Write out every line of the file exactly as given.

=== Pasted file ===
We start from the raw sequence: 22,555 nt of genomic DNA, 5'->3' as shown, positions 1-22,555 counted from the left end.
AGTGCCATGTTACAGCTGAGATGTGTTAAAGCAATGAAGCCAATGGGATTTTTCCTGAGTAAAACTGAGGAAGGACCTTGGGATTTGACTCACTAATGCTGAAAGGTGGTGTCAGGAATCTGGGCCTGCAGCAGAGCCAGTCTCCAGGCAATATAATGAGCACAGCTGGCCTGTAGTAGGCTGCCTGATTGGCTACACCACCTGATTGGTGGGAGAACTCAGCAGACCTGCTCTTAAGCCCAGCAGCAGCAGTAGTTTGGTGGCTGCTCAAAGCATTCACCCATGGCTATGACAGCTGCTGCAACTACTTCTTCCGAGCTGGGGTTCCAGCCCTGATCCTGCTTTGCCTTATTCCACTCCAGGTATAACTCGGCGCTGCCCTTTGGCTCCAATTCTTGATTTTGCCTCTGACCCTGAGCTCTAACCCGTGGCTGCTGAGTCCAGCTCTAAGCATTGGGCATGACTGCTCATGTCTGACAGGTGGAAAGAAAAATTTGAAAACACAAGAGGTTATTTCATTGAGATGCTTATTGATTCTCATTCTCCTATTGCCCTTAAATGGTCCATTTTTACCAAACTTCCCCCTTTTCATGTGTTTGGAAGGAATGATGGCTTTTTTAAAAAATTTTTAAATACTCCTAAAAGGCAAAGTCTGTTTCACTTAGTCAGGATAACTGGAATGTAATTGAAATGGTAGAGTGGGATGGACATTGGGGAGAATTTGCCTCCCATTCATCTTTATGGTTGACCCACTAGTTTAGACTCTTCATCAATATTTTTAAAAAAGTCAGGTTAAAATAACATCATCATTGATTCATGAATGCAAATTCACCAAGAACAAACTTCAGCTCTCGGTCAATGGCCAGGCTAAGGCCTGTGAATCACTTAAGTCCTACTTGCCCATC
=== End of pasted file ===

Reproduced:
We start from the raw sequence: 22,555 nt of genomic DNA, 5'->3' as shown, positions 1-22,555 counted from the left end.
AGTGCCATGTTACAGCTGAGATGTGTTAAAGCAATGAAGCCAATGGGATTTTTCCTGAGTAAAACTGAGGAAGGACCTTGGGATTTGACTCACTAATGCTGAAAGGTGGTGTCAGGAATCTGGGCCTGCAGCAGAGCCAGTCTCCAGGCAATATAATGAGCACAGCTGGCCTGTAGTAGGCTGCCTGATTGGCTACACCACCTGATTGGTGGGAGAACTCAGCAGACCTGCTCTTAAGCCCAGCAGCAGCAGTAGTTTGGTGGCTGCTCAAAGCATTCACCCATGGCTATGACAGCTGCTGCAACTACTTCTTCCGAGCTGGGGTTCCAGCCCTGATCCTGCTTTGCCTTATTCCACTCCAGGTATAACTCGGCGCTGCCCTTTGGCTCCAATTCTTGATTTTGCCTCTGACCCTGAGCTCTAACCCGTGGCTGCTGAGTCCAGCTCTAAGCATTGGGCATGACTGCTCATGTCTGACAGGTGGAAAGAAAAATTTGAAAACACAAGAGGTTATTTCATTGAGATGCTTATTGATTCTCATTCTCCTATTGCCCTTAAATGGTCCATTTTTACCAAACTTCCCCCTTTTCATGTGTTTGGAAGGAATGATGGCTTTTTTAAAAAATTTTTAAATACTCCTAAAAGGCAAAGTCTGTTTCACTTAGTCAGGATAACTGGAATGTAATTGAAATGGTAGAGTGGGATGGACATTGGGGAGAATTTGCCTCCCATTCATCTTTATGGTTGACCCACTAGTTTAGACTCTTCATCAATATTTTTAAAAAAGTCAGGTTAAAATAACATCATCATTGATTCATGAATGCAAATTCACCAAGAACAAACTTCAGCTCTCGGTCAATGGCCAGGCTAAGGCCTGTGAATCACTTAAGTCCTACTTGCCCATC